Before all that, and before leaving Utah, Father Steve composed a letter, dated April 14, 1977, to his monk friends describing the abbey’s new hermitage statue, one of his earliest artistic works. He wrote: “In parting, I thought it would be good for me to write a few words of explanation about the art that I am leaving behind and also to thank you for my stay here. The posture of the statue of St. Francis is taken from that of a real mendicant minstrel I saw once sitting on the curb in a town in the south of Mexico. He was playing a guitar and singing for his alms. It occurred to me that this is the sort of thing that Francis might have done.

 “This modern beggar was dressed in brown rags by the way. I think that he was blind. I’m not sure since his face and eyes were directed towards the heavens and I was across the street. Francis suffered a painful eye disease so I fashioned his eyes in the unusual way that I did. For an unexplainable reason, I excluded ears when I made his head. I felt this to be justified artistically. The only reason that I can verbalize is those important things he heard in his life, he heard not with his ears, but with his heart and spirit.”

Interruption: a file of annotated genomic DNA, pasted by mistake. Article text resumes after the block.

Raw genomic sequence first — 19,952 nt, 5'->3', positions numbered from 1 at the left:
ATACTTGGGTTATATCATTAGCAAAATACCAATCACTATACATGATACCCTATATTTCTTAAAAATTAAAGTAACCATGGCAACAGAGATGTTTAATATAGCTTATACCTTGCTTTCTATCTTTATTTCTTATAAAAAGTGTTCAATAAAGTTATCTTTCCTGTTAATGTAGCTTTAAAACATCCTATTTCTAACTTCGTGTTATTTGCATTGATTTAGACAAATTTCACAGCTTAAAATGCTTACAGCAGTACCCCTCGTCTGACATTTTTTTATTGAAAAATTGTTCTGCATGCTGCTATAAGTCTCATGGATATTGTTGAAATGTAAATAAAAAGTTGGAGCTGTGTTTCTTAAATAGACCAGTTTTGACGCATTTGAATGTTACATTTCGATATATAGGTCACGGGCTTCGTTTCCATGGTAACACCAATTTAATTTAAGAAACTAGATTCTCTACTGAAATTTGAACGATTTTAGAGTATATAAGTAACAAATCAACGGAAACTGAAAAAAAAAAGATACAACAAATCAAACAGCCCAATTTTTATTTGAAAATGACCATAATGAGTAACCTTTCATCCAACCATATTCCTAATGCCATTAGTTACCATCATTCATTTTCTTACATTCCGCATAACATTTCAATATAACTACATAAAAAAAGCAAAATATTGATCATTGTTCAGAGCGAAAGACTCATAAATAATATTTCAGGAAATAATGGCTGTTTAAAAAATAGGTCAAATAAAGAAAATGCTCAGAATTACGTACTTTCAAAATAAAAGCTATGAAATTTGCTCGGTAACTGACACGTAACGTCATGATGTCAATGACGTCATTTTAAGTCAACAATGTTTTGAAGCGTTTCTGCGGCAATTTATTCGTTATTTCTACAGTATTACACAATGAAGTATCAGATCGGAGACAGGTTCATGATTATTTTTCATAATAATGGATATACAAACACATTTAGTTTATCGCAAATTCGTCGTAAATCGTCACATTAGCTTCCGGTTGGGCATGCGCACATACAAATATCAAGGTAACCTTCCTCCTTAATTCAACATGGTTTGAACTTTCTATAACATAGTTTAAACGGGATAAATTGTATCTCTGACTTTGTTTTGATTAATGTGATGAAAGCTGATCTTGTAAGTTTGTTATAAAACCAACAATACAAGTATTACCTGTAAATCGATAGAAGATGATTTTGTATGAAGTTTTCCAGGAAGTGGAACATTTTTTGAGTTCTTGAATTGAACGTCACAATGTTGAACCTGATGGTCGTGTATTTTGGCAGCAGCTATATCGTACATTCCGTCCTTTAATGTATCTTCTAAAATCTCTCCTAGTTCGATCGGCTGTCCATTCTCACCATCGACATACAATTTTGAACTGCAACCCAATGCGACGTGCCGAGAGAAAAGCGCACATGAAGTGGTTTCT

The Utah monastery closed in 2017, leaving behind only a few tangible memories. One is the quaint church cemetery, marked with about three dozen simple white crosses. Another is Father Steve’s sculpture in the foothills.

Fittingly, he now calls it “The Monk.” It looks nothing like St. Francis, nor any of the Utah Trappists, but reminds us of their commitment to simplicity, love, and hearing with hearts and spirits.

Ironically, the closing words of Father Steve’s 1977 letter to the monks now dedicate his art as a tribute not only to St. Francis, but to each man who lived, worked, and prayed at Holy Trinity Abbey: “So, the statue is really a symbol for his life, not a likeness of the man.”

Mike O’Brien is a writer and attorney living in Salt Lake City. He is writing a book about growing up with the monks at the old Trappist monastery in Huntsville, Utah. He blogs at http://theboymonk.com/.